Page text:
“I denounce it before the world and hold responsible for this new conspiracy against Venezuela the very chief of the empire, Mister Danger, the president of the United States,” he said. According to Vice-President Jose Vincent Rangel, “The U.S. Embassy has been very active, extremely active.” In fact, the National Endowment for Democracy, through its International Republican Institute, provided a yearlong course in electoral politics for 500 members of 11 opposition parties.

Venezuelan opposition groups are said to have received $20 million over five years from the U.S. government. To support the contention that Washington had a hand in the boycott, analysts cite the precedents of similar election boycotts in Nicaragua in 1994 and in Haiti in 2000.

On Dec. 1, thousands of Chavez supporters appeared before the National Assembly building to oppose the boycott. Signs and banners invoked the memory of the mass mobilization that returned Chavez to power in April 2002 after an attempted coup by the right wing.

One of the signs read, “We will turn Dec. 4 into April 13,” referring to the date of Chavez’s return to power. Chavez’s opponents tried to flex their muscle in other ways. Explosions were set off in Caracas and other Venezuelan cities before the elections, and a small blast in the west of the country damaged an oil pipeline.

The government mobilized an army force of 110,000 to protect polling places and public officials.

It just has that creepy "Big Brother" feel.
On the streets of our cities and on the far-flung battlefields.
Fighting against the mutilation of our hopes and dreams.
Who are they?
Eurasia! Eurasia!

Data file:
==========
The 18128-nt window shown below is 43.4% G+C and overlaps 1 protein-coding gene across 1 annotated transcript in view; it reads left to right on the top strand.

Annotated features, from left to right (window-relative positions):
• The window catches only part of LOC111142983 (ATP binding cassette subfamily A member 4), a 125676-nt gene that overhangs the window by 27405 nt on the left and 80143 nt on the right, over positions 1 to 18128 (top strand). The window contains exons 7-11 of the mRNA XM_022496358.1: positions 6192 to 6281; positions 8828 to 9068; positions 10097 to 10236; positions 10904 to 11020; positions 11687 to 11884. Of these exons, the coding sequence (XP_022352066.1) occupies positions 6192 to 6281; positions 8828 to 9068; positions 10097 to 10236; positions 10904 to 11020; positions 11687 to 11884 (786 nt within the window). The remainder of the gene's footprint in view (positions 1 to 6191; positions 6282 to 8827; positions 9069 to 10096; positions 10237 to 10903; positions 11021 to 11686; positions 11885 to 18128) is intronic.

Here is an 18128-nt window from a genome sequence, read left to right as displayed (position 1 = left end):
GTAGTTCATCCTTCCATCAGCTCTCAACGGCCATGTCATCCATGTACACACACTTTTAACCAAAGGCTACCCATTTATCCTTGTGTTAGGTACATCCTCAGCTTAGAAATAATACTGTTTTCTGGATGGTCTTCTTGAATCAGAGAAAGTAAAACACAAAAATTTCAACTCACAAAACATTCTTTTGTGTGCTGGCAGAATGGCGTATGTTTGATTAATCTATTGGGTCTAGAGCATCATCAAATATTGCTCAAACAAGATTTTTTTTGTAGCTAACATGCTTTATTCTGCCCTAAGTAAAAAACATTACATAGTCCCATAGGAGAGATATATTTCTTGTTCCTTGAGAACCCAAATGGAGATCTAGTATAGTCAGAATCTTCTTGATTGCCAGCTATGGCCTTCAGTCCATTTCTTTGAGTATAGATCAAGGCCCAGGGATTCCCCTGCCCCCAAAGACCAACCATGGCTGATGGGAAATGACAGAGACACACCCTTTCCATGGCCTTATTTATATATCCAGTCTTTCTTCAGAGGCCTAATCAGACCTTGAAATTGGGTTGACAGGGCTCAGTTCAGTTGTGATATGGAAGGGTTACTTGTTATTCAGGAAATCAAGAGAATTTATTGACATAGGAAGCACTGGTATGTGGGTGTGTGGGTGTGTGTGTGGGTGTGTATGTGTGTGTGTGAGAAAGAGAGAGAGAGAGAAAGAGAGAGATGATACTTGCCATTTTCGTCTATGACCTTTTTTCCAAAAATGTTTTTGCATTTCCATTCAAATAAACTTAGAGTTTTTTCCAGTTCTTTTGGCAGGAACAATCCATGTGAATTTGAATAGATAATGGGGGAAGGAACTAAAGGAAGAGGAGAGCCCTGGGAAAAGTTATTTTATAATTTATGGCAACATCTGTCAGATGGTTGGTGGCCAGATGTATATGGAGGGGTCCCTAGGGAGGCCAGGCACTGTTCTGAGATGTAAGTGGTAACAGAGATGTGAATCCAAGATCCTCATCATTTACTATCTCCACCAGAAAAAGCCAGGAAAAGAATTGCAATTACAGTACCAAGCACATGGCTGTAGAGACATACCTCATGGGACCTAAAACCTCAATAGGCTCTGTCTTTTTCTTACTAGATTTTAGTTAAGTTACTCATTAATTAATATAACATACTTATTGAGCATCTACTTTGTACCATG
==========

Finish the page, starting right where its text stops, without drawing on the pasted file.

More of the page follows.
They are the dark armies.
The dark, murdering armies of Eurasia.
In the barren deserts of Africa and India...
on the oceans of Australasia...
courage, strength, and youth are sacrificed.
Sacrificed to barbarians, whose only honor is atrocity.
But even as we grasp at victory...
there is a cancer, an evil tumor...
growing, spreading in our midst.
Shout, shout...
shout out his name!

Canada's economy is certainly "cool"

Taube drops the hammer.

According to 2003 figures in an Institute for Competitiveness and Prosperity report, Americans are $7,200 per person better off than we are. The Ottawa-based Centre for the Study of Living Standards revealed business sector output per man-hour in Canada has grown 0.9% a year since 2000, as compared to 3.5% in the U.S. And the C.D. Howe Institute discovered that the 2005 fixed capital investment per worker by American firms is nearly $2,700 higher than Canada's.

The smoking gun?

CTV reports:

Finance Minister Ralph Goodale denies anyone in his office leaked word of changes to income trust policy, even as one man told CTV News he was tipped off in a phone call from one of the minister's senior advisors.

In the hours before Goodale announced that the federal government was increasing the tax credit on corporate dividends two weeks ago, there was heavier-than-usual trading in income trusts and dividend-paying stocks. That has fuelled speculation that some investors profited from an early warning.